THE HISTORY OF THE BRZEZANY JEWISH COMMUNITY FROM THE ESTABLISHMENT OF THE TOWN TILL THE END OF THE 19TH CENTURY
by Dr. N.M. Gelber
A translation from Brzezany Memorial Book, 1978, Haifa, Edited by: Menachem
There is no evidence confirming when and how a Jewish community in our town began. Documents show, however, that in 1530, the year Brzezany received the status of a town, Jews already lived there, trading and taking active part in its life. Little evidence exists about the life of Jews in this time; a few tombstones, several hundreds years old, and a cemetery in Zwiezyniec Forest, divided into a Jewish and a Christian sections. This cemetery was constructed for the victims of a pestilence plague which took the life of most of the city inhabitants.
In 1530, based on the Magdenburg Law, the royal courtier Mikolaj of Sieniava received from Zigmund I, King of Poland, a permit to turn Brzezany, then a village, into a town. As a result of the need to establish fortified towns in this region, Zigmund was rather generous with granting such permits to nobility. The permit or privilege to turn Brzezany into a town was granted to Mikolaj of Sieniava in the Sejm
held on March 19th 1530. The Privilege states that he is allowed “to establish and create a town out of the village of Brzezany.” In the same Privilege, the town’s inhabitants were granted permits “to display, buy, sell and trade merchandize and handle all types of businesses.” The roles of the Mayor and members of the council were positions of honor and were placed in the hands of wealthy artisans and merchants.
Brzezany included a large Armenian community, most or all of whom were merchants. The supplies for the Greek-Catholic Church they erected were all drawn from their own storehouse. But the Armenians could not compete with the local Jewish merchants and most had no choice but leave the town. Only a few Armenian families stayed in Brzezany. The aforementioned church and the surrounding quarter called Ormianska testify for the existence of a large Armenian community.
The story of the Armenian community in Brzezany serves as an evidence to the existence of a Jewish community there. A document from 1638 mentions the election of a Rabbi for three towns: Brzezany, Narajow and Pszemyslany. It can be well assumed that a Jewish community existed prior to this, and that this was not the first Rabbi to be elected in our town.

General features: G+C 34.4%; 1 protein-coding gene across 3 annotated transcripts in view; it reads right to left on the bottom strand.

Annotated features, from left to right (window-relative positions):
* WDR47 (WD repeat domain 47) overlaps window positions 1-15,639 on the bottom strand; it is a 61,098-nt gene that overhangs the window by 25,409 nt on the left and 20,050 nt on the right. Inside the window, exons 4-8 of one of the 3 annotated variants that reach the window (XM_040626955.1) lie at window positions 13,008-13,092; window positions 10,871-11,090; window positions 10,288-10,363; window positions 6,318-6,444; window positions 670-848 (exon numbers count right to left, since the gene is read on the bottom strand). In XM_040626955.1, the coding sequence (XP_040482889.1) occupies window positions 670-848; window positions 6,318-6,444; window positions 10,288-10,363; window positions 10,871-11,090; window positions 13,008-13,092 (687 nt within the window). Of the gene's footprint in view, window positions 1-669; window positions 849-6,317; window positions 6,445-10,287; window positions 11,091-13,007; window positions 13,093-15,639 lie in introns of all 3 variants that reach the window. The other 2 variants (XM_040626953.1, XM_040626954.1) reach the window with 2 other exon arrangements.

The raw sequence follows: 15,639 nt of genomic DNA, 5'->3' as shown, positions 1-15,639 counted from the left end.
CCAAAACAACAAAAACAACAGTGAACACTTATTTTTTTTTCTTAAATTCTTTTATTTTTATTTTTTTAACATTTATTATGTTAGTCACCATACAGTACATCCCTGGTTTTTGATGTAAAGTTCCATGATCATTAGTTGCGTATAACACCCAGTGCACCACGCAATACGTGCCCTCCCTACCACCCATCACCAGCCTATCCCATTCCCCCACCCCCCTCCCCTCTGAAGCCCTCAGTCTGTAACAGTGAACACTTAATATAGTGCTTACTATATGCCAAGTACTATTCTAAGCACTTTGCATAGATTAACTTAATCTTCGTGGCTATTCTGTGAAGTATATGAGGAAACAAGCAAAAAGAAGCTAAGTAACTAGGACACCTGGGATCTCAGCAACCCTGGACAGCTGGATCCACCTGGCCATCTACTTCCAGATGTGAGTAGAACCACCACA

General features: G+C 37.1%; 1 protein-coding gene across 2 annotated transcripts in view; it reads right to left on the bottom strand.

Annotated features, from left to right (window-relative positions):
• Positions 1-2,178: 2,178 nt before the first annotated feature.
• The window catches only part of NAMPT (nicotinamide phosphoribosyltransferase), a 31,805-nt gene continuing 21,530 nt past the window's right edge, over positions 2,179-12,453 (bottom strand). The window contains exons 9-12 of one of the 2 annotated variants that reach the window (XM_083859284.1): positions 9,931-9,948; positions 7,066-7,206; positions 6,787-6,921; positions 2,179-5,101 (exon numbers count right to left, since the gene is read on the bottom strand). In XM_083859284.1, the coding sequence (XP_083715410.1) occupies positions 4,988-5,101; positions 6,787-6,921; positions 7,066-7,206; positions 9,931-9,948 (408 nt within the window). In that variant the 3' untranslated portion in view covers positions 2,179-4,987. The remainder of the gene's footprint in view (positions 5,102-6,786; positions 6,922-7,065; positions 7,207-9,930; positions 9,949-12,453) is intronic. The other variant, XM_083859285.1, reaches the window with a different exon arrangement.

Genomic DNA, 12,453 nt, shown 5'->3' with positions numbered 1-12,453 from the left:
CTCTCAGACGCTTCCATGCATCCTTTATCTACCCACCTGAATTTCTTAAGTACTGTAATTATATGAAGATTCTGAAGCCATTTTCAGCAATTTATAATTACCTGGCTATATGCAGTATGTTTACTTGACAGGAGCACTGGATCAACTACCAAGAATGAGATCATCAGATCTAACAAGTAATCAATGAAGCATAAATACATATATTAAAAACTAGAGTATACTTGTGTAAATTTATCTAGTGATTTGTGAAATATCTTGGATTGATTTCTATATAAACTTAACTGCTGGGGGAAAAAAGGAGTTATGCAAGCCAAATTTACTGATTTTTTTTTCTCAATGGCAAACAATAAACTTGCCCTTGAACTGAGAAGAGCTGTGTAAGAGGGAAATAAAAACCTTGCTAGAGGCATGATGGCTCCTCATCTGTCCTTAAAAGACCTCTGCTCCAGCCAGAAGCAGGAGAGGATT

The history of our community resembles that of other communities in the region in the various periods. Nothing worth mentioning is known. The law changed according to changes in the government. Prior to the Partition, Jews in Poland had complete freedom to manage their own community life, and were completely autonomous with regard to religion, rituals and jurisdiction.
In those days, the leadership of the community was in the hands of several privileged families, the town’s leadership. They elected the Rabbi and fully controlled anything that had to do with the life of Jews in our town. They collected taxes for the government, dividing the tax load among the members of the community as they thought fit, took care of the poor, education and ritual. They determined in issues of slaughtering, built the first synagogue and helped building more. There were also smaller synagogues which were built through contributions of individuals.
The organization of the Jewish community followed the Magdenburg Law. The Jews were defined as a special “Nation” in terms of community administration and had their own courts. They were subject to the Mayor only in matters which had to do with the town in general. Thus, obligations such as the defense of the town were divided equally between Jews and Christians. Jews paid the owners of the town taxes for land and houses. A tax to the Catholic Church, paid on a regular basis, was also demanded. In addition to the Leaders, three more people were elected, who were called “good men.”